Scholars in Residence

Scholars in Residence typically direct a program, organize an event on site, and/or teach in some capacity, in support of the mission of the Pellegrino Center for Clinical Bioethics.  The Scholar also provides an annual presentation of their current work.

Abigail Rian Evans, MDiv, PhD, LHD is a senior Scholar in Residence at PCCB and adjunct professor, Dept. of Family Medicine at GUMC as well as emerita professor of Princeton Theological Seminary.  During her tenure at Princeton from 1991-2009, Abigail served as Charlotte Newcombe Professor of Practical Theology, Chair of the Practical Theology Dept., and Director of the Intern and Clinical Pastoral Education programs.and taught 12 different courses on bioethics, pastoral care and health care issues. She was an adjunct Clinical Professor of Medicine in the Department of Psychiatry of the Robert Wood Johnson Medical School.  Dr. Evans has over twenty-five years of experience in the development of innovative approaches to health and wellness. She has drawn widely from the disciplines of psychology, psychiatry, religion and spirituality and has been instrumental in developing effective new approaches for the delivery of health care in her extensive writing and lectures.

Abigail was the Founder and Director of Health Ministries for the National Capital Presbytery that comprises 118 churches in Metropolitan DC area. She was one of the early leaders of the Faith Community Nurses and Health Ministries Association. She served as the Director of New Programs and Senior Staff Associate, Kennedy Institute of Ethics, Georgetown University, Chaplain of Columbia University, Synod Executive, and pastored churches in five states and Brasil.  Dr. Evans has spoken across the United States and as well as in England, Scotland, Wales, Switzerland, Germany, Brazil, Thailand and Puerto Rico in medical centers, churches, seminaries, conferences, universities and interfaith workshops. She has served as a consultant to many scientific and research institutes including NIH, American Association for the Advancement of Science, National Alzheimer’s Association, Office of Substance Abuse Prevention and George Washington and Georgetown University Animal Care Committees.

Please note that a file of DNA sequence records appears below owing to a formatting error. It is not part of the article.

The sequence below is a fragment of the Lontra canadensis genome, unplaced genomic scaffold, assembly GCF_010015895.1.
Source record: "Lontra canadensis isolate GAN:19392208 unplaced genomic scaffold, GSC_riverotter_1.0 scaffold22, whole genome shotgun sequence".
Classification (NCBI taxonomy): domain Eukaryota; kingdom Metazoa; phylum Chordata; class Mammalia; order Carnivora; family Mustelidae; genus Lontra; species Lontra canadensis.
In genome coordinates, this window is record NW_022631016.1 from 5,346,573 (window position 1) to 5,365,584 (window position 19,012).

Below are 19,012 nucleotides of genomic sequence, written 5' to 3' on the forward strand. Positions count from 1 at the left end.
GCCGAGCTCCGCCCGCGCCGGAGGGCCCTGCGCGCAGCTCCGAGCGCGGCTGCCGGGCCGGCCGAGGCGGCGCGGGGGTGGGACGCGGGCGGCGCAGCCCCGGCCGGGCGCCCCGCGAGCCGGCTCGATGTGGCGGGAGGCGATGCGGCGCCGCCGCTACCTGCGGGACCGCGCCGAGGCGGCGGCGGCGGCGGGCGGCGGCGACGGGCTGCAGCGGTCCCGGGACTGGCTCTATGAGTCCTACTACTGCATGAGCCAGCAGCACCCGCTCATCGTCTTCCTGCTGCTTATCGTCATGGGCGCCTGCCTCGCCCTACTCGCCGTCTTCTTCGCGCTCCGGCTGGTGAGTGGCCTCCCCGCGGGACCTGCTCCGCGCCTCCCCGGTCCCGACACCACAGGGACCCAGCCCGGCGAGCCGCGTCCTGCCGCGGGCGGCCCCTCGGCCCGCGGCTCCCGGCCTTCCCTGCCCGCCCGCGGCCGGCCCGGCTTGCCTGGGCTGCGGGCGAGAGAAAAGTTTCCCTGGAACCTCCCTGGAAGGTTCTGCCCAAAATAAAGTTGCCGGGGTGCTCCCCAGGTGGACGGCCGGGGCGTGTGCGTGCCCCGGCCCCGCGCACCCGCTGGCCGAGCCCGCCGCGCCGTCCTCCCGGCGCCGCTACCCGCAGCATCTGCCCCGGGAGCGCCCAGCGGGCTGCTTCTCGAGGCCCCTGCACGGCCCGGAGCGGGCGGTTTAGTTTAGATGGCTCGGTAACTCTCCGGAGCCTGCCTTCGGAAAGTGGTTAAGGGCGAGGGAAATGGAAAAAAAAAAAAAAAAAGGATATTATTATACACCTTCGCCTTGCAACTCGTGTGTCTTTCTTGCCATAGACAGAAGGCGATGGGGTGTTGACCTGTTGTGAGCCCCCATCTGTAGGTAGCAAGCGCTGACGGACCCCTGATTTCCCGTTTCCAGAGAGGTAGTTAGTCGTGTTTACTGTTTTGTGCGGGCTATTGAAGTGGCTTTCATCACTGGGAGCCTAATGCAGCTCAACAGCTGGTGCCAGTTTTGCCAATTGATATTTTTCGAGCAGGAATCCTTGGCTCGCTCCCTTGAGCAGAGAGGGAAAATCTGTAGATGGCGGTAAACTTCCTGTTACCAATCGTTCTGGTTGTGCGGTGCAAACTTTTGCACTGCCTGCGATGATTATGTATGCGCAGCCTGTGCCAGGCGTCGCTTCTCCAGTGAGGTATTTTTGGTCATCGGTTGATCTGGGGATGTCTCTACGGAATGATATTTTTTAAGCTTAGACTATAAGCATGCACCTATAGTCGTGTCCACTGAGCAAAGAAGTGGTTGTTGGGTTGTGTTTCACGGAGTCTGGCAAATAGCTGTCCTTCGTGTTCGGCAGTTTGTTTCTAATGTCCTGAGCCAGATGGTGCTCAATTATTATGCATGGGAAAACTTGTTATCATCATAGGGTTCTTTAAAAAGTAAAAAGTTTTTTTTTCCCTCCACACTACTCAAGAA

Dr. Evans wrote a comprehensive report developing a strategy for the collaboration of the National Council on Aging and Faith Communities that is currently being implemented, co-authored the Ethical Foundations concept report for the Clinton Administration’s Proposed Health Care Reform, and prepared a critical review of contemporary medical practices. Her books include Is God Still at the Bedside? Medical, Ethical, and Pastoral Issues in Death and Dying; The Healing Church and Healing Liturgies for the Seasons of Life, and bioethics book chapters and articles; She set precedent as the first female in almost every position she occupied including as a chaplain at Columbia University and Chair of the Practical Theology Department at Princeton Seminary. Among her many honors are Who’s Who in Theology and Science, Anti-Drug Award of Interfaith Conference of Greater Washington D.C., 21st. Century Award for Achievement; Who’s Who in American Education,2000 Outstanding Intellectuals of the 21st. Century.

John Keown, MA, DPhil, PhD, DCL is a Senior Research Scholar in the Kennedy Institute of Ethics, where he holds the Rose F Kennedy Chair in Christian Ethics.

Before taking up the Kennedy Chair he was University Senior Lecturer in the Law and Ethics of Medicine in the Faculty of Law at the University of Cambridge.

He has produced seven books and many articles, mainly on law and ethics at the beginning and end of life. His work has been cited by distinguished bodies worldwide, including the United States Supreme Court and the Law Lords. He has also served as a member of the ethics committee of the British Medical Association.

In 2014-15 he was the Mary Ann Remick Senior Visiting Fellow at the Center for Ethics and Culture at Notre Dame University.

In June 2015, the University of Oxford conferred on him the degree of DCL, or Doctor of Civil Law, in recognition of his contribution to law and bioethics.